Interestingly, a defense used by Life Focus to the audit findings was that none of these alleged problems was identified in a previous DDS licensure survey of the company.  In fact, an October 21, 2010 DDS licensure report for the Life Focus Center  called the Center “a viable and thriving community resource,”  and cited the organization for only minor problems in its operations.

However, in our view, that clean bill of health that the DDS license staff gave Life Focus may say more about the inability of the state to monitor its vendors adequately than it does about this particular company.   Moreover, it was apparently only after Bump’s audit was released that DDS started to crack down on the vendor. 

The Boston Herald reported  that DDS Commissioner Elin Howe sent a March 27 letter to the Life Focus Center’s Board of Directors, expressing “significant concerns” about Bump’s audit findings and the reportedly continuing unchecked use by John Millerick, the executive director, of the company credit card.  This is apparently the second letter Howe has written to the Board in the wake of the audit.

Howe and DDS have yet to show much concern over the larger problem of oversight of all of the department’s vendors.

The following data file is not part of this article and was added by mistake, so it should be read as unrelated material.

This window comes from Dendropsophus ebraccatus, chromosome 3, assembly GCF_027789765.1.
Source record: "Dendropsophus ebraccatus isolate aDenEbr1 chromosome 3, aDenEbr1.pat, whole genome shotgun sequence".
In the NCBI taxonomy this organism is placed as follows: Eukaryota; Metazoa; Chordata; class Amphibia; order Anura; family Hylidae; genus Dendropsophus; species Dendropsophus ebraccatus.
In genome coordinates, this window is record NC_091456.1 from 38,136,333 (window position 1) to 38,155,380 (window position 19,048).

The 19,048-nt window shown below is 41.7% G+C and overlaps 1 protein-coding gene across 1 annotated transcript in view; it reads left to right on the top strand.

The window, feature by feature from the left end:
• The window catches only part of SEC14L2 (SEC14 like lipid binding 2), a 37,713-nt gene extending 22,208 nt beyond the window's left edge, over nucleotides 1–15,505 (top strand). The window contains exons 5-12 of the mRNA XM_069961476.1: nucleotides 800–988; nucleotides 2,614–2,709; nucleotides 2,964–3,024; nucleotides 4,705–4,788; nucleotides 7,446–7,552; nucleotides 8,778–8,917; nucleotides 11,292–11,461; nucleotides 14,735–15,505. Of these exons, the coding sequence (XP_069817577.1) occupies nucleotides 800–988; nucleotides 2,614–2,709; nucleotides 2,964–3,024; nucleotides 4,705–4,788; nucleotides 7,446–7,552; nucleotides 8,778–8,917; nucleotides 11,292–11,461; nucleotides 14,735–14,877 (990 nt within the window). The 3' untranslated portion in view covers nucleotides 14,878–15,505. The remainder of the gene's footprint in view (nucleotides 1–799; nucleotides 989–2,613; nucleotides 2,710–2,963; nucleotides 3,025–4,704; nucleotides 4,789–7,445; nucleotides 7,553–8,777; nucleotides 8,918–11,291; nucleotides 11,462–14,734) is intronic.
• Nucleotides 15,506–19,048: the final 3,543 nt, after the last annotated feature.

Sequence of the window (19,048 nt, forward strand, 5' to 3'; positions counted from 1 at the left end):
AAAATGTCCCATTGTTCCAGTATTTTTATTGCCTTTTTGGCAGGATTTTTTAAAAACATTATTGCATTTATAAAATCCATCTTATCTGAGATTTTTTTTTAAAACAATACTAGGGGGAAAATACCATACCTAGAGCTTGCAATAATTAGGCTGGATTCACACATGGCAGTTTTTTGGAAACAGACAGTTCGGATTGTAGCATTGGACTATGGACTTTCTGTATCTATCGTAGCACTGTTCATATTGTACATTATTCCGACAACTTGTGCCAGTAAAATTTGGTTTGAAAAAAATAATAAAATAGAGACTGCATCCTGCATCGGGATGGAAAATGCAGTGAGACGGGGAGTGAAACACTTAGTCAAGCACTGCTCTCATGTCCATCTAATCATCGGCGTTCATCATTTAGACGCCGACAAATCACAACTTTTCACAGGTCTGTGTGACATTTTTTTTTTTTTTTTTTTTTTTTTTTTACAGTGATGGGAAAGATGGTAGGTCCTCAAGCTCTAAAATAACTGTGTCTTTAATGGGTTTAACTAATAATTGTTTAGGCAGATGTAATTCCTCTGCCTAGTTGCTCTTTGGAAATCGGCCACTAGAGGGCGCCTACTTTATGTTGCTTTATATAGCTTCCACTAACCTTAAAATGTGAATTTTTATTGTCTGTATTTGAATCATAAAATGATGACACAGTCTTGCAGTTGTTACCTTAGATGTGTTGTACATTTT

Meanwhile, while Life Focus’s Board chairman resigned in the wake of Bump’s audit, The Herald also reported that the company had hired Rasky Baerlein Strategic Communications, a PR firm, to protect the company’s image.  Whether the state pays for that cost or not, it’s money that will not be going toward direct care services.

DDS vendor executives not sharing the pain of their workers

February 13, 2012 2 comments

Direct-care workers in the state’s contracted human services system have seen their wages stagnate in recent years, but the executives who run the largely nonprofit contractor agencies that employ those workers do not appear to have been feeling that same pain.

We examined compensation to both CEOs and direct-care workers in a sample of 30 service vendors to the Department of Developmental Services, both large and small, from around the state in Fiscal Years 2008 and 2011.  This information is available in Uniform Financial Reports, which are submitted to the state Operational Services Division by the vendors and are posted online by the OSD at www.mass.gov/ufr